Car Industry

There may yet be hope for fixing Volkswagen's 3.0-liter diesels

While the idea of a full fix for its 2.0-liter models is more of a pipe dream, the 85,000 3.0-liters out there appear to have a better shot at redemption.

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The 3.0-liter fix can likely remain software-only, as there are no defeat devices present.

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When Volkswagen outlined its settlement regarding its over-polluting 2.0-liter diesels, many VW faithful immediately asked, "What about the 3.0-liters?" Those cars have issues, too, but they weren't lumped in with the 2.0-liter settlement. Nothing is set in stone yet, but it appears the likelihood of a fix is a bit better.

The German automaker has faith that it can fix its 3.0-liter diesel engines in the US, Reuters reports, covering some 85,000 cars. The 3.0-liter diesel models don't have the special "defeat device" software that the 2.0-liters do, but it's still capable of polluting in excess of legal limits, thanks to an "undeclared auxiliary emissions-control device," as Reuters puts it.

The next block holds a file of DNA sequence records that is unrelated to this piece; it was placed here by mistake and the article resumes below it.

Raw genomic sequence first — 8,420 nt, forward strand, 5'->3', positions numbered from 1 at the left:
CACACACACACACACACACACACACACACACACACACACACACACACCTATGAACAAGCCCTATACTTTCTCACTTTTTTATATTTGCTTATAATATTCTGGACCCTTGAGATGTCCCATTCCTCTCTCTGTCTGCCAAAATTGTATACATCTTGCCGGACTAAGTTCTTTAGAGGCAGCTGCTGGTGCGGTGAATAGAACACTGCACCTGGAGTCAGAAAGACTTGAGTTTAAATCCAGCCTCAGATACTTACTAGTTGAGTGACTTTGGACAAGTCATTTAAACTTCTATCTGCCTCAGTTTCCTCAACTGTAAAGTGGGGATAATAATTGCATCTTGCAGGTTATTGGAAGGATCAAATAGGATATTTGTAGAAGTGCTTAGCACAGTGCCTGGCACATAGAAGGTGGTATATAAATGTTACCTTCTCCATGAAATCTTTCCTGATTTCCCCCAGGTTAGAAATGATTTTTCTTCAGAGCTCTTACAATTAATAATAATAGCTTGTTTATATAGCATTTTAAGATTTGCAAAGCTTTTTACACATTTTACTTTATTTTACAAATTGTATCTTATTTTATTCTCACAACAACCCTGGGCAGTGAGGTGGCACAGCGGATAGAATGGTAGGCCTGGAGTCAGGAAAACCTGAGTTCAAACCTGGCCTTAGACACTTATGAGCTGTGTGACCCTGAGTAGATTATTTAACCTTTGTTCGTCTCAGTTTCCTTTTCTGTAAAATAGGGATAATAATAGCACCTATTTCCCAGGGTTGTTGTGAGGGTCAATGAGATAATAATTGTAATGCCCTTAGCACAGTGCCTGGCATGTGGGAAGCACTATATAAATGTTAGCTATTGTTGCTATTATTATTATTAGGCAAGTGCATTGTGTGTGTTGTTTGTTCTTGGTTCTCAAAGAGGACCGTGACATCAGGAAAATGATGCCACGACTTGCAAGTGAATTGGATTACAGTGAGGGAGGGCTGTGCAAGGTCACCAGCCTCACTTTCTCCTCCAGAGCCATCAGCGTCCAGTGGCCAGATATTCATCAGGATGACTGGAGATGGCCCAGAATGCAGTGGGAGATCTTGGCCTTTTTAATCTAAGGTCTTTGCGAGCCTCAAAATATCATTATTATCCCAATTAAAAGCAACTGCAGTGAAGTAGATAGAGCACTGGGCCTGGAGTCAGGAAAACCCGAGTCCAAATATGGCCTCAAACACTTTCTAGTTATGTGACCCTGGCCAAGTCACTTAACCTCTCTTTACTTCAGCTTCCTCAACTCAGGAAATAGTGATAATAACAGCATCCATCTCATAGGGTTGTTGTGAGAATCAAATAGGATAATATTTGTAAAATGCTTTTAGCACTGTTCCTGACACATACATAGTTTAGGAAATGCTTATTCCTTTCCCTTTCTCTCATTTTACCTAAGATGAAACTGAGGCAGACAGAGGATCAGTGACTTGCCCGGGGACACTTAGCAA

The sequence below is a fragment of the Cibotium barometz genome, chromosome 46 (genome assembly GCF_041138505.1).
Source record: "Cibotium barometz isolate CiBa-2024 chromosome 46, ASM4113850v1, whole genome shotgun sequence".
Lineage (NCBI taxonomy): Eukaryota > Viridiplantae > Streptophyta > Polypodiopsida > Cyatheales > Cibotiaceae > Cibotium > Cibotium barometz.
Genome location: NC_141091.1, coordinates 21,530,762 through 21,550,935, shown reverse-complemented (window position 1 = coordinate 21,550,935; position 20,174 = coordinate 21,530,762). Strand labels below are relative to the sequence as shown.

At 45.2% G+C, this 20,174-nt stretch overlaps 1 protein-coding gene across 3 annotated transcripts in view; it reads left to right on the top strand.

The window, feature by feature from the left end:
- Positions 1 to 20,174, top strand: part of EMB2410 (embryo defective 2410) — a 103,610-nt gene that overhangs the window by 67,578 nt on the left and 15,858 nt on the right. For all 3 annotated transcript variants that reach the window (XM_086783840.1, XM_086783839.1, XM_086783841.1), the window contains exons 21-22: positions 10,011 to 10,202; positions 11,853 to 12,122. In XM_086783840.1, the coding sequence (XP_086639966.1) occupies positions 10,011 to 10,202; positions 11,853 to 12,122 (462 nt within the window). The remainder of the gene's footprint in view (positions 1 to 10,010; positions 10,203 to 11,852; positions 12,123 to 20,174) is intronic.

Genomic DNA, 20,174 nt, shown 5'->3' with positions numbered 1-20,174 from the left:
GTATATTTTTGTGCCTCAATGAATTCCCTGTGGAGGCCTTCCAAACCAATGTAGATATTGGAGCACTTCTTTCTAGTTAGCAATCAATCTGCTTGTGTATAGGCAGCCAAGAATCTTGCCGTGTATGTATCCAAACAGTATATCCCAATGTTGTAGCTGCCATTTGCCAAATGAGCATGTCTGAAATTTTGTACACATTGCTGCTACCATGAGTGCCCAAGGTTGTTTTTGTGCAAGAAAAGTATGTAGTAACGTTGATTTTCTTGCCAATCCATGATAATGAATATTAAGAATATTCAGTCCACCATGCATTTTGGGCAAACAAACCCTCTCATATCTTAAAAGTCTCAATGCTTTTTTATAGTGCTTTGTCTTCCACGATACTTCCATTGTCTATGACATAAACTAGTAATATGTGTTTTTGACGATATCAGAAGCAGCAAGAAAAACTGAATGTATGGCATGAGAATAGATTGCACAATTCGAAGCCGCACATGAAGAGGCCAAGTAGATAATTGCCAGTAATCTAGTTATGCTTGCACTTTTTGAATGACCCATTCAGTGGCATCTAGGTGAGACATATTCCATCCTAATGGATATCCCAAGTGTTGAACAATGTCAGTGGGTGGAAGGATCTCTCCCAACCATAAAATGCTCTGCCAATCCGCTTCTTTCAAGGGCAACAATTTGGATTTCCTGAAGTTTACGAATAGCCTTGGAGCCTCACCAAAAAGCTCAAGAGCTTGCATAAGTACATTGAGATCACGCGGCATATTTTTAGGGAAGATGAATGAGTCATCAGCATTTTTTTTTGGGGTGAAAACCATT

The outlet cites VW lawyer Robert Giuffra as saying that a 3.0-liter fix would be relatively straightforward and that VW believed it wouldn't negatively affect performance. Any fix for the 2.0-liter cars is likely to involve hardware retrofits and hits to either fuel economy or outright performance, if a fix is even approved.

We'll learn more about any potential 3.0-liter remedy in late August. The judge overseeing the case against VW, Charles Breyer, has set a hearing date of August 25. It's not a firm deadline, but rather a time at which VW will provide a progress update.

This issue affects the 2009-2016 Audi A6, A7, A8, Q5 and Q7, Porsche Cayenne and Volkswagen Touareg.